What is even more interesting, is that the bias in the conflict of interest groups was reduced when investors could make use of sanctions for what they considered poor advice suggesting that advisors expect investors to make use of sanctions when conflict of interest are disclosed. This has very important potential implications for regulation and investor protection, as investors had more accurate estimates of the investment value in the disclosure/sanctions available group than the other groups.
Another interesting finding from this study debunks the assumption there is manufactured trust from disclosure. The disclosure & available sanctions group had the highest percentage of investors opting out of investing. This also contradicts the theory by Cain, Loewenstein & Moore that investors feel more obligated to invest once an advisor has disclosed a conflict of interest because they appear more trustworthy. No investors opted out when conflicts of interest were not disclosed, indicating that investors are more sceptical of the advisors credibility when disclosure is present.
The findings from the above research are clearly contradictory in terms of the value of disclosure. Cain, Loewenstein & Moore’s 2005 study has been popularized as a case against disclosure. It would appear that the 2005 study is more well-known than the 2010 follow up study because the differences in the disclosure versus non-disclosure groups did not pass all statistical significance tests. The main body of research against disclosure stems from these studies. In contrast, the Church & Kuang 2009 study has more generalizability, and a more robust literature review. Their results (attributed to the investor being able to opt out) negate the moral license effect of exaggerated bias with disclosure for advisors. In fact, Church & Kuang give further guidance by showing that disclosure and available investor sanctions reduces the bias.
The implied tone in the Cain, Loewenstein & Moore literature is dangerous. It infers that clients cannot logically make decisions that benefit their circumstances. The message to policy makers would be to wrap investors up in a plastic bubble, make sure they are not exposed to potential risks (or opportunities) and eliminate any potential negative effects from conflicts of interest in industry by bringing in more costly and complicated legislation: to protect people from themselves. Unfortunately this is not the right direction, simplicity and transparency are best.
The alternative is to assess quality research like Church & Kuang, in addition to anecdotal qualitative experience, and ask ourselves what information really applies to our industry, how we can use it to roadmap smart policy and ultimately efficient markets. Transparency, not opacity, should be one of the guiding principles of market transactions and regulation. In order for policy to be efficient it needs to come from good information. There are more medical costs associated with obesity than smoking, but I do not see warning labels on potato chips (and am not suggesting there should be). What I am suggesting is that we question where the logic of policy making comes from, and the types of information and ‘facts’ regulators are using to come to their conclusions about our industry – such as ‘disclosure has perverse effects.’ As this article has demonstrated, it clearly does not.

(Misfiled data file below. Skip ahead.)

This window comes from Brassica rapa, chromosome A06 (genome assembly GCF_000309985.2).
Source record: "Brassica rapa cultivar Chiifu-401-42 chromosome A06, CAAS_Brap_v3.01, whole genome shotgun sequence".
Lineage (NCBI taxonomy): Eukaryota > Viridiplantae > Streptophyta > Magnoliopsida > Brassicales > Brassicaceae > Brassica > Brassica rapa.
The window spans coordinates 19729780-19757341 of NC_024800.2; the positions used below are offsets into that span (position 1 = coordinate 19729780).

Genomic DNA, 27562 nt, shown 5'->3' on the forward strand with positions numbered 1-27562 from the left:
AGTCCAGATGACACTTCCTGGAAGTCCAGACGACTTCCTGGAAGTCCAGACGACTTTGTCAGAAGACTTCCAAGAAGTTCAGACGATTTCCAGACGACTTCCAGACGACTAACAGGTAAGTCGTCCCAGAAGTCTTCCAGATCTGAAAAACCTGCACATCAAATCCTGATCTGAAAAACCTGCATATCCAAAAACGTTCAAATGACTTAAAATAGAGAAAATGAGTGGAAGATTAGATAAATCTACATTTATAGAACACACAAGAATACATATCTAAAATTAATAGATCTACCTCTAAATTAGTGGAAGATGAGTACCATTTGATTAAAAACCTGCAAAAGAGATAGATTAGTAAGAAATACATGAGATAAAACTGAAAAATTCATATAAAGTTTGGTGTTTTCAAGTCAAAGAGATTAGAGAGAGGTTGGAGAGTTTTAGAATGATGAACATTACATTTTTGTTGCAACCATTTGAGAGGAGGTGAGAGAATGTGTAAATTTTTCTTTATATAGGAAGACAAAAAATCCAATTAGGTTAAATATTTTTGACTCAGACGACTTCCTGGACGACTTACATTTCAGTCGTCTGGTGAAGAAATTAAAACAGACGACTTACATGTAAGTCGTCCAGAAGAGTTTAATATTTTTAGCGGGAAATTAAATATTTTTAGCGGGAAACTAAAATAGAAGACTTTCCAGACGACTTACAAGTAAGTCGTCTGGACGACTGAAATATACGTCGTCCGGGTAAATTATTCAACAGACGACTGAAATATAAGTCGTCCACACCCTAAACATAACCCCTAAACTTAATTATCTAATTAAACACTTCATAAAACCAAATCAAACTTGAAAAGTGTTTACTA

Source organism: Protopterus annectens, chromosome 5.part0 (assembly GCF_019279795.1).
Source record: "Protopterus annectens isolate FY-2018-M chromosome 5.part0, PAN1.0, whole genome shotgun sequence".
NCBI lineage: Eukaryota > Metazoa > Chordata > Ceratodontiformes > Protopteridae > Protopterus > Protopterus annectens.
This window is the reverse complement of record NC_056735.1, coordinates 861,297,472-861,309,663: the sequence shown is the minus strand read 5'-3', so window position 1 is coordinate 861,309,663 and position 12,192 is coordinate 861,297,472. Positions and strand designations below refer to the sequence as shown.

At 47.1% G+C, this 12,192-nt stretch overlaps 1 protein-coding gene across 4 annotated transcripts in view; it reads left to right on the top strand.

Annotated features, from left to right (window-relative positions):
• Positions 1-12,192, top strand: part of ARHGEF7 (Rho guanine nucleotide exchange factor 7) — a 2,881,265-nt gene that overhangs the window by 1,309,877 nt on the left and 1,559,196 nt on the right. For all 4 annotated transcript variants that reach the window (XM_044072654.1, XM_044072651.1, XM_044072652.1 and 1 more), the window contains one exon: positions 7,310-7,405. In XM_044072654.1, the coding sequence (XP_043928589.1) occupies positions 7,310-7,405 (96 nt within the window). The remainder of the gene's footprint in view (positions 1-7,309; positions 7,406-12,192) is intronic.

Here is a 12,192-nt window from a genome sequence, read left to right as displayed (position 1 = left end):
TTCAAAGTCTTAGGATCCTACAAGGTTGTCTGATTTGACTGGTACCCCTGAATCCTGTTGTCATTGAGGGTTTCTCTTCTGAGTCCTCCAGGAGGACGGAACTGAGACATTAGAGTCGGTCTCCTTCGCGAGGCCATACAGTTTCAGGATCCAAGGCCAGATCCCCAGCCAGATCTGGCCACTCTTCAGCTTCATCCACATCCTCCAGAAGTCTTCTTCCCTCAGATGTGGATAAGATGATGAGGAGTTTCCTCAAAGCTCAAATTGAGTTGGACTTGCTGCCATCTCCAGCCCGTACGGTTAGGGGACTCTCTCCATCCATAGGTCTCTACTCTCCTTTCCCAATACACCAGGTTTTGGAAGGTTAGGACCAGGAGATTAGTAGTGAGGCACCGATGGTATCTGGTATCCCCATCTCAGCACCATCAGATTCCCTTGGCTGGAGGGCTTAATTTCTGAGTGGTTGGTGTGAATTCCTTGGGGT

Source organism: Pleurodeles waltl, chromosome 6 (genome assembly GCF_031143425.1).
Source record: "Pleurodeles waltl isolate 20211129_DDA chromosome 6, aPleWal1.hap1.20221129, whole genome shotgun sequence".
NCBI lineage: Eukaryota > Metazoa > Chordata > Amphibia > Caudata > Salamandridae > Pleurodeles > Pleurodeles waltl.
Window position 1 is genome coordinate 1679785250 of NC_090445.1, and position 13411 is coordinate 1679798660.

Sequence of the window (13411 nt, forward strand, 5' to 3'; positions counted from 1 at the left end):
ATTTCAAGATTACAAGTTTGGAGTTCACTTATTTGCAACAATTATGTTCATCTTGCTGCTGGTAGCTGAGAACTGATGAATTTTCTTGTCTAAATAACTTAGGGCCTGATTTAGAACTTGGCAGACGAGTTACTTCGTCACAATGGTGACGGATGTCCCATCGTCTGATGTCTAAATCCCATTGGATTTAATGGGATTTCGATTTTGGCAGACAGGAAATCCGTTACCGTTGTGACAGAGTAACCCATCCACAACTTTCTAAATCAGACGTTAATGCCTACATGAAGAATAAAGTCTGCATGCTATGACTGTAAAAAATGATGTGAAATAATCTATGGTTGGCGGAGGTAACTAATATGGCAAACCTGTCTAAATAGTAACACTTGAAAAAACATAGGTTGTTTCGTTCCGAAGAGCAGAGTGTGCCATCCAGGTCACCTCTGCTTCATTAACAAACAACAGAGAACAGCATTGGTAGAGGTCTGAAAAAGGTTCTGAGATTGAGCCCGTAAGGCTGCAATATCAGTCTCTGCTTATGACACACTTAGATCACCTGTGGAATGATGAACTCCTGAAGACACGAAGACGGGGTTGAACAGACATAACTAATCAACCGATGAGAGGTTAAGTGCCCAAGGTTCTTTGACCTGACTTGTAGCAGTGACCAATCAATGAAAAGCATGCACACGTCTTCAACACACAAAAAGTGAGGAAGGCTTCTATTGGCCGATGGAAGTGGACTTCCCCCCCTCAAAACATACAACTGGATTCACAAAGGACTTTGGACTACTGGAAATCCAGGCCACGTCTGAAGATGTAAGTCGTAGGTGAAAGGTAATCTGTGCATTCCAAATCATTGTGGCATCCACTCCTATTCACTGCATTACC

Cora Pettipas FCSI, M.Sc., CFP, PhD (candidate) is currently the Vice President of NEMA. Cora is also the editor of Exempt Edge Magazine, the industry trade publication on the exempt market/private equity. She is also currently representing Canada on the editorial team of Financial Planet, and serving on the international BoK committee, for the Financial Planners Standards Board. She holds a Bachelor’s degree from McGill University, a Master’s Degree (Finance and Controlling) from Swiss Management Center University, as well as the following designations: CFP, FMA, CIM, and FCSI. Cora has had tenures with several financial institutions in the capacity of financial advisor, wealth management, and financial planning. Her most recent previous position was as a Professor at Mount Royal University, where she taught Finance and Financial Planning. Cora is also the founder and Co-Owner of Melodic Twilight, a successful business venture which is internet based and sells in over 20 countries. She has her work published and presented internationally.
 Go Beyond Disclosures to Stanch Conflicts of Interest by Brayden McCarthy published July 10 2015 in American Banker.
 The Dirt on Coming Clean: Perverse Effects of Disclosing Conflicts of Interest by Daylain M. Cain, George Loewnstein, and Don A. Moore. Published January 2005 by The University of Chicago.
 When Sunlight Fails to Disinfect: Understanding the Perverse Effects of Disclosing Conflicts of Interest by Daylain M. Cain, George Loewnstein, and Don A. Moore. Published January 2010 by the Journal of Consumer Research.
 Conflicts of Interest, Disclosure, and (Costly) Sanctions: Experimental Evidence. By Bryan Church and Jason Kuang. Published in 2009 by University of Chicago Press.